BMC evolutionary biology 2016 Oct 716(1) 199
Dietary restriction (DR), a reduction in the amount of food or particular nutrients eaten, is the most consistent environmental manipulation to extend lifespan and protect against age related diseases. Current evolutionary theory explains this effect as a shift in the resolution of the trade-off between lifespan and reproduction. However, recent studies have questioned the role of reproduction in mediating the effect of DR on longevity and no study has quantitatively investigated the effect of DR on reproduction across species.
Here we report a comprehensive comparative meta-analysis of the effect of DR on reproduction. In general, DR reduced reproduction across taxa, but several factors moderated this effect. The effect of DR on reproduction was greater in well-studied model species (yeast, nematode worms, fruit flies and rodents) than non-model species. This mirrors recent results for longevity and, for reproduction, seems to result from a faster rate of decline with decreasing resources in model species. Our results also suggested that not all reproductive traits are affected equally by DR. High and moderate cost reproductive traits suffered a significant reduction with DR, but low cost traits, such as ejaculate production, did not. Although the effect of DR on reproduction was stronger in females than males, this sex difference reduced to near zero when accounting for other co-factors such as the costliness of the reproductive trait. Thus, sex differences in the effect of DR on longevity may be due to a failure to expose males to as complete a range of the costs of reproduction as females.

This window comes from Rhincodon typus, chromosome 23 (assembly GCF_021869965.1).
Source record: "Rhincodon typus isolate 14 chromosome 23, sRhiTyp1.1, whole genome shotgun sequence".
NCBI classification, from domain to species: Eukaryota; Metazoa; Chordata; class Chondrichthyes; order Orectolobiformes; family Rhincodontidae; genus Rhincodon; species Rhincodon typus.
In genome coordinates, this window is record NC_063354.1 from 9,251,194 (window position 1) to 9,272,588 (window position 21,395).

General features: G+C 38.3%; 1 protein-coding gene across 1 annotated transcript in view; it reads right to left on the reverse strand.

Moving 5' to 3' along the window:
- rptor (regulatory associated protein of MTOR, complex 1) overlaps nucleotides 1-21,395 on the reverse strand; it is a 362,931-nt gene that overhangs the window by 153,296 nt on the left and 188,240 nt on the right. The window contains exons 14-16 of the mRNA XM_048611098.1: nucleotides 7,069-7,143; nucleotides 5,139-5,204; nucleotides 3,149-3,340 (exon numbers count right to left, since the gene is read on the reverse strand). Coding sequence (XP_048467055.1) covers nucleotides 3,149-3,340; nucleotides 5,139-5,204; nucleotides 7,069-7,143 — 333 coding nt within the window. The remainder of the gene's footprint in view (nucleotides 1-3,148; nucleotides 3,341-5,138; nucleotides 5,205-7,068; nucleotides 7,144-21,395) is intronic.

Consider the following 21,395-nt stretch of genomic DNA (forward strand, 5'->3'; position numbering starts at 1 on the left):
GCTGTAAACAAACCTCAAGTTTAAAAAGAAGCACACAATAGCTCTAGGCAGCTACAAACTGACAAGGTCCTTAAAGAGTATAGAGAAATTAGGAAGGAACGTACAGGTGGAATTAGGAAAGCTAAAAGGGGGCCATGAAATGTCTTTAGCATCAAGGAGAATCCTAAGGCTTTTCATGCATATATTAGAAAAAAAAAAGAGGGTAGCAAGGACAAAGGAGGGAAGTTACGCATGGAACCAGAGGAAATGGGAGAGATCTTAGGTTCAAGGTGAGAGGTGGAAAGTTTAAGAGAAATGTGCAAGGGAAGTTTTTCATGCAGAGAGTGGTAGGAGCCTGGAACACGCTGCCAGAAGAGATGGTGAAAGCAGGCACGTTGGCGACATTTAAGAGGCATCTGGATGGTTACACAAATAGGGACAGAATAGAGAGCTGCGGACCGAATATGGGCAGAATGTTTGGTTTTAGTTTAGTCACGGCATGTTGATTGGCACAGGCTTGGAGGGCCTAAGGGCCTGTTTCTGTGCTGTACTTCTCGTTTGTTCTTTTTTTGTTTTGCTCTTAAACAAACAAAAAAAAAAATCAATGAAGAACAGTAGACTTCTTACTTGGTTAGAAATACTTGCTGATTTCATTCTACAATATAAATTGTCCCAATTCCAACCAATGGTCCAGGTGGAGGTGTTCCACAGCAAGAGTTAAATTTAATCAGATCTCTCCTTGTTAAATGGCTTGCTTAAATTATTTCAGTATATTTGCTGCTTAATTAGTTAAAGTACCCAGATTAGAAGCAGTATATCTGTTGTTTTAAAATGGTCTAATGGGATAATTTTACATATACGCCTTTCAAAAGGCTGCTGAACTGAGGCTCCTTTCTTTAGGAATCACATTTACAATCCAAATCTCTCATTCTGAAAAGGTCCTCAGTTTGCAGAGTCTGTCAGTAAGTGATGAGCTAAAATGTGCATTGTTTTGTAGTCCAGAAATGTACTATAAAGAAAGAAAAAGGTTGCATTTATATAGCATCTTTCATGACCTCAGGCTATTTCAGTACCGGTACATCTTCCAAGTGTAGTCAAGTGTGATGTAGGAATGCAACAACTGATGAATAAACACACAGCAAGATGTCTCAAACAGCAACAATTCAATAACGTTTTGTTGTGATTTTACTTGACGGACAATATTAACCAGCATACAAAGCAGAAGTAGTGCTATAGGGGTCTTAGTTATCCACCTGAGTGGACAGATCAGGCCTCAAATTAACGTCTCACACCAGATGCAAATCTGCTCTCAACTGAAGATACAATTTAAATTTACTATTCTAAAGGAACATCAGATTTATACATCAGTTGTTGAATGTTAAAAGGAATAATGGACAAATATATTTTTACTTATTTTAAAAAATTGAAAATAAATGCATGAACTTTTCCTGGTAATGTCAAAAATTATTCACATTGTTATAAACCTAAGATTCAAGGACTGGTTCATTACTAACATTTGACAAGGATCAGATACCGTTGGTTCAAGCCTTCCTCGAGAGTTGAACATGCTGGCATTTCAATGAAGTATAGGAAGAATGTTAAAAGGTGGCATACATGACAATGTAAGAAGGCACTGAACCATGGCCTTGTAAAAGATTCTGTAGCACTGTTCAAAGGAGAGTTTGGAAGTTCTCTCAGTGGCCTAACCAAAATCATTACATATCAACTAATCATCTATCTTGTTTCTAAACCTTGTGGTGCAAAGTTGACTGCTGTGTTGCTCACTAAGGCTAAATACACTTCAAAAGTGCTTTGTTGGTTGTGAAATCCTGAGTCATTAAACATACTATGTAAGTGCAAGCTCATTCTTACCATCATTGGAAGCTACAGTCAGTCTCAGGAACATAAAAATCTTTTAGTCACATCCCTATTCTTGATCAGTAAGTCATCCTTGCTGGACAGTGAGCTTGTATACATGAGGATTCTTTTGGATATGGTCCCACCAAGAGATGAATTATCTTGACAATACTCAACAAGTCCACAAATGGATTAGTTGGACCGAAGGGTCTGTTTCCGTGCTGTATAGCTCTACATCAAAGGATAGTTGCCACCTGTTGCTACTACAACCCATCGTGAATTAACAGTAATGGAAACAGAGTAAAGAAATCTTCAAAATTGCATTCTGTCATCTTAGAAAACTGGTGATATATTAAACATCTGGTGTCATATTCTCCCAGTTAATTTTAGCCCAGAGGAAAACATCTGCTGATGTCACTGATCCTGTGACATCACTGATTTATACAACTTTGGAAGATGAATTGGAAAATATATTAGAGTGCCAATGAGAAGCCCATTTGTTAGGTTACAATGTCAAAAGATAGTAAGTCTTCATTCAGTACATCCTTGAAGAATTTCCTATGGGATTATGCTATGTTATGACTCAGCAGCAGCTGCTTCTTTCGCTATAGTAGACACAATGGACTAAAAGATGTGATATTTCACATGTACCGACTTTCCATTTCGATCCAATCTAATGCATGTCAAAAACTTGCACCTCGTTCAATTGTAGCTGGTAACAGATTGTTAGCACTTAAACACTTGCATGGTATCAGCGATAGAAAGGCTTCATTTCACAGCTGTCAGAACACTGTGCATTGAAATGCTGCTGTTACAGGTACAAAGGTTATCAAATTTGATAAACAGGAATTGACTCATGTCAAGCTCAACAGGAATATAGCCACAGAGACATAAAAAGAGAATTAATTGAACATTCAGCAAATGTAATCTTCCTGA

We suggest that to better understand the generality of the effect of DR, future studies should attempt to address the cause of the apparent model species bias and ensure that individuals are exposed to as many of the costs of reproduction as possible. Furthermore, our meta-analytic approach reveals a general shortage of DR studies that record reproduction, particularly in males, as well as a lack of direct side-by-side comparisons of the effect of DR on males and females.